I’m writing this health tip to respond to a question I get almost daily from my patients, who ask not my opinion of the current health care bill, but rather whether or not I’m worried about “government control” or “socialized medicine.” Since most Americans haven’t studied how health care is financed elsewhere in the world, here’s some information to consider.
Both the UK and Canada have single-payor systems, what might be called “Medicare for all” here in the US. Physicians and hospitals bill the government for professional services. Their fees (which no doctor on earth is ever happy with, no matter what country or which system) are determined in advance and regularly renegotiated.
I would give this system a solid B+ and our own system a D. When you hear an American politician crowing about how our system is the best in the world, I agree, so far as it applies to members of congress and their families. Congress doesn’t bother with mere Cadillac health benefits. They vote themselves Lamborghini-level coverage. At least in Canada and the UK everyone–prime minister to cab driver–is equally covered, with the option of self-funded add-ons. There are some glitches in their systems, with delays for elective surgery and appointments with specialists, but overall the citizens of these countries rate them highly.
The healthcare systems in France, Germany, and the Scandinavian countries are even better. France and Germany are rated by the World Health Organization as #1 and #2 in the world respectively for effective health care delivery. The US is #37, beating out Slovenia.
In these highly rated systems, doctors are in private practice (not government employees) and submit their bills to nonprofit government-regulated regional insurance companies. The companies are genuine nonprofits and the salaries of the employees and management are determined by the government, as are the fees paid to doctors, hospitals, and pharmaceutical companies. These systems save incredible amounts of money because everyone’s health records are available in an online network. Not only does this avoid unnecessary duplication, it affords many patient-safety features. For example, when a doctor writes you a prescription, she does so directly onto her computer, receiving an immediate warning if you’re allergic to that drug or if it can’t be taken with something you’ve been prescribed by a different doctor.
But what really makes the European system so superior to ours is that no one is in health care to make a profit. Citizens expect their doctors and hospitals to be fairly paid, but there are no outside investors, venture capitalists, hedge funds, or shareholders whose interests come before those of the patient.
To Europeans, the very existence of an insurance company like UnitedHealth Group is a source of shock and amazement. UnitedHealth Group is the master of health care for profit. They achieve this by slow or reduced payments to providers (they are endlessly sued by medical societies and hospital systems for nonpayment or underpayment) and are highly skilled at denying benefits for enrollees (that’s you, the patient) or ferreting out minor medical infractions to deny coverage for a “pre-existing condition.”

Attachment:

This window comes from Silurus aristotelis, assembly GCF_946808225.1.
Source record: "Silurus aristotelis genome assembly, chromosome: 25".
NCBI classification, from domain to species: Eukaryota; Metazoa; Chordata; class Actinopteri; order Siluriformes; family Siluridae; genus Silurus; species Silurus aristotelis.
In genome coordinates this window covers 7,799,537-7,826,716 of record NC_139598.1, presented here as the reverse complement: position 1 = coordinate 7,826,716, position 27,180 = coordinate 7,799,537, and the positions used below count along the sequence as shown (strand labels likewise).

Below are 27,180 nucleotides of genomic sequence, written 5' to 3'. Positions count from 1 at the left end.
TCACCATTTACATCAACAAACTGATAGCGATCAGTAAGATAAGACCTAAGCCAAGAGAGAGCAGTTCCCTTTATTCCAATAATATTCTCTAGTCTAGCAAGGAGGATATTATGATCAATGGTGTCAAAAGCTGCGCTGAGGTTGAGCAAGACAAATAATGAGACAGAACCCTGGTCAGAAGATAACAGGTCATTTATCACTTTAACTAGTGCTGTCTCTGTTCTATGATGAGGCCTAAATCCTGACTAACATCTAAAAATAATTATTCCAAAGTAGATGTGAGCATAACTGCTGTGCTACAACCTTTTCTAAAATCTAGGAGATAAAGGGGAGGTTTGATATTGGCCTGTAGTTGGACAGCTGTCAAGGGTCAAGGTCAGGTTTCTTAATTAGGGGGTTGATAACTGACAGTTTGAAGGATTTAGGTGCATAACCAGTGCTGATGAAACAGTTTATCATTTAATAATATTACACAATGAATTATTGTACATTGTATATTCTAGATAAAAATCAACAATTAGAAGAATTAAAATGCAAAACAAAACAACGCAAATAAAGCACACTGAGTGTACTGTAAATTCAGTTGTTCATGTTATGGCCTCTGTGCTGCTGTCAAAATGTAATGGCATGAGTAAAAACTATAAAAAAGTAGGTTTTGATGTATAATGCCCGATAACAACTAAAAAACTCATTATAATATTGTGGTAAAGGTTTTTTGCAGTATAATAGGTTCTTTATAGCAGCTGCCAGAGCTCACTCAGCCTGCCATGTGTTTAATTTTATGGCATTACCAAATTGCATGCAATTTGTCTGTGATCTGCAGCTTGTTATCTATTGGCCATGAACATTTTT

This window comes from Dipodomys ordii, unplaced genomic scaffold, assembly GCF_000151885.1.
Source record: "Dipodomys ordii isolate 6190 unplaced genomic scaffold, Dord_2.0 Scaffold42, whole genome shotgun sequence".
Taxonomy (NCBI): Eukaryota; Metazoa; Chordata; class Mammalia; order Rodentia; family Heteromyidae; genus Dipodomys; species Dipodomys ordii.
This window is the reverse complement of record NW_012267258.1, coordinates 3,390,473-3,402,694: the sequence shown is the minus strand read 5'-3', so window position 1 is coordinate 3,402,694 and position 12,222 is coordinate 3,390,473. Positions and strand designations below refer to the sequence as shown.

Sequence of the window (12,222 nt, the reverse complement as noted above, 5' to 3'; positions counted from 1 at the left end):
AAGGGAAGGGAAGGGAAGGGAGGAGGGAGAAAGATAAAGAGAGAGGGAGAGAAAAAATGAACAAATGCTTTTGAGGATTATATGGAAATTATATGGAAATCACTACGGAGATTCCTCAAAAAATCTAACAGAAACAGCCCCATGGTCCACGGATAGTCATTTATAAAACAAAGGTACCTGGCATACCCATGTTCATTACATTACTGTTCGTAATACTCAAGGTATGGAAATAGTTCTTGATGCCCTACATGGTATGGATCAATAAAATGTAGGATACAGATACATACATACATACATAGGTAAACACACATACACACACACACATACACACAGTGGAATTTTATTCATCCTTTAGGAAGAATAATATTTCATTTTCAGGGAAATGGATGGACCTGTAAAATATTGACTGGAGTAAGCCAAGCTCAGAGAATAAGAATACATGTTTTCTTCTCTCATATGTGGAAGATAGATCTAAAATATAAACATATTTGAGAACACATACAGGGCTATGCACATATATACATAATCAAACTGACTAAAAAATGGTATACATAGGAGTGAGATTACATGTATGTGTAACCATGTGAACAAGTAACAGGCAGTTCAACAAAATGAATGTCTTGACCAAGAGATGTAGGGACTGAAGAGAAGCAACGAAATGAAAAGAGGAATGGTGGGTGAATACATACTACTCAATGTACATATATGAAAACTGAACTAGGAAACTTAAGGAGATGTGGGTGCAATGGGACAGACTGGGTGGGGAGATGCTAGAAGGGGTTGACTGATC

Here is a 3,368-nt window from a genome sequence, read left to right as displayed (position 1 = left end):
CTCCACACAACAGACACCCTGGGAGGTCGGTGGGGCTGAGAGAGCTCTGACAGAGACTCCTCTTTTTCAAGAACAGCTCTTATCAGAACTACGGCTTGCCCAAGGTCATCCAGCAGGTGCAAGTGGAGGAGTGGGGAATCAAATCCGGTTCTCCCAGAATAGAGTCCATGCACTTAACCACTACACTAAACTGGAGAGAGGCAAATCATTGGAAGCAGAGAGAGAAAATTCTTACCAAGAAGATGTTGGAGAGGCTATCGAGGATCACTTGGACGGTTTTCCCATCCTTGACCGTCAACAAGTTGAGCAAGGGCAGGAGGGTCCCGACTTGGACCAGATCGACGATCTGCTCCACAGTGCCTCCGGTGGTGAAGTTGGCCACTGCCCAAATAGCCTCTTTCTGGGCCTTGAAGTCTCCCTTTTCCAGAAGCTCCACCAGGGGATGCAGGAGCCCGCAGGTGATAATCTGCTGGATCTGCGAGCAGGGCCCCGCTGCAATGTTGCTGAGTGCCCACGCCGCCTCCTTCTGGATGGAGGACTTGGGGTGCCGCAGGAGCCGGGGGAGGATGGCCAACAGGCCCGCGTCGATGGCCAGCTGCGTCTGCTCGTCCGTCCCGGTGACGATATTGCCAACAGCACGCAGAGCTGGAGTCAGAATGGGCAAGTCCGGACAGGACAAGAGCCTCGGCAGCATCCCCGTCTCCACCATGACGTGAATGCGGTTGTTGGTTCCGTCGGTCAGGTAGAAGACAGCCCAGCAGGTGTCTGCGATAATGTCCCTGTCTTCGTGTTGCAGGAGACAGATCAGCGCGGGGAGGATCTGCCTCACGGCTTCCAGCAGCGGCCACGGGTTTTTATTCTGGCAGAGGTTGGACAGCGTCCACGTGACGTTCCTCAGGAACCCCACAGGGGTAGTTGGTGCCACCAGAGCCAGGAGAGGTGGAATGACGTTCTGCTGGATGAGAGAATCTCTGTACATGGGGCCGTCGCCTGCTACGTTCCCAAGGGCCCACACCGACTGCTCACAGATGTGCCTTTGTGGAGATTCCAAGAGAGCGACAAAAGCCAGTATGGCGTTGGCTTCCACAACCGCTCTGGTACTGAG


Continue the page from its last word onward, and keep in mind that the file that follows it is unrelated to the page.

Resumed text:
On the other hand, anyone owning United stock has made a great deal of money in the past few years. In 2004, United’s CEO William McGuire (an MD, woefully enough), received compensation of $125 million, obtained, you may be sure, by tens of thousands of denials. Beyond this, McGuire held stock options valued at more than $1.5 billion–yes, that’s billion with a “b”.
While the Tea Party rants about government interference, I’d prefer a responsible government that steps in to say, “Dr. McGuire, you can no longer behave this way to the citizens and health care providers of this country. We’re going to break up your company and transform it into a dozen regional nonprofits. The only United employee to lose a job will be you.”
I’m going to close with a quote from an exchange I found in the provocative new book Europe’s Promise, where I learned the details of European healthcare financing.
After some escalating irritation between Americans and Europeans about “who has the better system,” a man from Denmark entered the conversation:
“I am a teacher, and so is my wife. We have together a yearly income of $120,000. We have raised four kids; one has finished his free college education and the others will be heading to college. Besides free education, they will each receive $660 a month from the state for expenses. I myself was operated on for my shoulder last week, free of course, and will be receiving full salary during my absence from work…We have saved $100,000 in the bank and have a summer cottage worth $200,000. Our apartment is $850 a month including heat. We have also a pension plan that will guarantee 75% of our present salary from the day we retire until our deaths. We pay 42% of our income into taxes and for that we get comprehensive social security, free education for our children, free health care, and full pension. All that with a 37 hour work week, twenty holidays and a guaranteed six-week paid vacation every year. We use this vacation time to travel and this year have been to Spain, Portugal and the Canary Islands. Yes, it is surely hard to live in Europe.”
Some day, this may be possible for us.